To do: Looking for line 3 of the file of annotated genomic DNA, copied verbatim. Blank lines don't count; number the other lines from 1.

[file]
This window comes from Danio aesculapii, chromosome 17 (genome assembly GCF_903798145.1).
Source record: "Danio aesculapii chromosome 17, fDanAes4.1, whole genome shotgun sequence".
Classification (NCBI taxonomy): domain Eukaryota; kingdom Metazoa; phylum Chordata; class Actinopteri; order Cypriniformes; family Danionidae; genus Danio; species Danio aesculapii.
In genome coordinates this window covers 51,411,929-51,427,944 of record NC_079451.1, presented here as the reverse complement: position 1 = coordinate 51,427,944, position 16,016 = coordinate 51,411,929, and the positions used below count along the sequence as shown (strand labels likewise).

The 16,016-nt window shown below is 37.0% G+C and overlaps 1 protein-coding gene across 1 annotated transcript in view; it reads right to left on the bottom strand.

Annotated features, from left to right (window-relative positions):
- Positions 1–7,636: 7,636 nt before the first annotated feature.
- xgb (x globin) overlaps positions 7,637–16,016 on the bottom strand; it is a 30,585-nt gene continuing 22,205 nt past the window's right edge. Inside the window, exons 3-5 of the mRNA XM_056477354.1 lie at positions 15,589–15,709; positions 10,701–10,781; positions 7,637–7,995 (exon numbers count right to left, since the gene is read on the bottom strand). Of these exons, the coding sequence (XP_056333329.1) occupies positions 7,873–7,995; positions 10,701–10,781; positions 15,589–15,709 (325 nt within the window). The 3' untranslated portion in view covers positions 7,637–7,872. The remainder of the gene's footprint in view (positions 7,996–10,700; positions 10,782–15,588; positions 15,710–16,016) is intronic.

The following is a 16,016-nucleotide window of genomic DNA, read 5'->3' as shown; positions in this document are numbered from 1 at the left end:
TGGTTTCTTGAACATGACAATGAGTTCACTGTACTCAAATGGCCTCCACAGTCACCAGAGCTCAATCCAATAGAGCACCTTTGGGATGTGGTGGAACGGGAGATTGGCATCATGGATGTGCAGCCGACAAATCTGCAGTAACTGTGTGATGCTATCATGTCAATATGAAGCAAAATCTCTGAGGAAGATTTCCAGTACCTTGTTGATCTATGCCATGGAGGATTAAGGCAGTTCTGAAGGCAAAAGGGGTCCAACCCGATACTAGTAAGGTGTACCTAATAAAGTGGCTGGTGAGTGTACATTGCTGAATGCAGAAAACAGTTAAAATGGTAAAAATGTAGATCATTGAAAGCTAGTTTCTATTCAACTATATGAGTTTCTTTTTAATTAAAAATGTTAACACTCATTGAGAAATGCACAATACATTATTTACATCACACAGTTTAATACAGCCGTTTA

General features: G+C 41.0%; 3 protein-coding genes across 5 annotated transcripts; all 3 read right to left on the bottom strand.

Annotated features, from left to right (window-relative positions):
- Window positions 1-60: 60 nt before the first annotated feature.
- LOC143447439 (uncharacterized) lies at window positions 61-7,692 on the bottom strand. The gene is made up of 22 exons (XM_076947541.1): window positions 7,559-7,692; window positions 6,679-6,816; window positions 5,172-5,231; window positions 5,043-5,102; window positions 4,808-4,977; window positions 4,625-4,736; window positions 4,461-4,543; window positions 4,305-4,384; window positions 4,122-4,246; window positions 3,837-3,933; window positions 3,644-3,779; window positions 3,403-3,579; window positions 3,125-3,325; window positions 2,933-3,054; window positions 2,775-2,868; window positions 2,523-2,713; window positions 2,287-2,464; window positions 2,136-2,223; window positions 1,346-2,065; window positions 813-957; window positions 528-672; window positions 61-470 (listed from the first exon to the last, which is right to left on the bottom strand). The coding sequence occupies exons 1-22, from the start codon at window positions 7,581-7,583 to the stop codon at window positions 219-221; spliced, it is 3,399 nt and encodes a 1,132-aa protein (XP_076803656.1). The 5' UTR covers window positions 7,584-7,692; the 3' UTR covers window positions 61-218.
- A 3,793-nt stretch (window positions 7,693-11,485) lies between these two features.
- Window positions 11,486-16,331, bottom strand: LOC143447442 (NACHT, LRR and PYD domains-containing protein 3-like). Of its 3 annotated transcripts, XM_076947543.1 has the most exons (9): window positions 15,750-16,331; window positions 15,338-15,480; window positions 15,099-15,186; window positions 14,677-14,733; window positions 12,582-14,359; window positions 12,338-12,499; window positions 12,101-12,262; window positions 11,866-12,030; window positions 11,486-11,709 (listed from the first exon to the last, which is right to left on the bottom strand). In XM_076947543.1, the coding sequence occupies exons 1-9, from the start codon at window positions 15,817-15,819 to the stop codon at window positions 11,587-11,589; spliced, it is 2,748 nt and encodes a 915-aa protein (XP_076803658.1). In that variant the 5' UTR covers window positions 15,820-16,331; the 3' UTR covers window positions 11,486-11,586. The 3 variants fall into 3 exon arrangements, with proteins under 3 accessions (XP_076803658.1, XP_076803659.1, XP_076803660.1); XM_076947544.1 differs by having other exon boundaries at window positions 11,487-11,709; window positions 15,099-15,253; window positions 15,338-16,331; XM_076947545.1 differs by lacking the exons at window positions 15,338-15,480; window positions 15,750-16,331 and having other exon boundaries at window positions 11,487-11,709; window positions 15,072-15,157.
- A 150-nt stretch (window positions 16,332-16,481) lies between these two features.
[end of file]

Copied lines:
Classification (NCBI taxonomy): domain Eukaryota; kingdom Metazoa; phylum Chordata; class Actinopteri; order Cypriniformes; family Danionidae; genus Danio; species Danio aesculapii.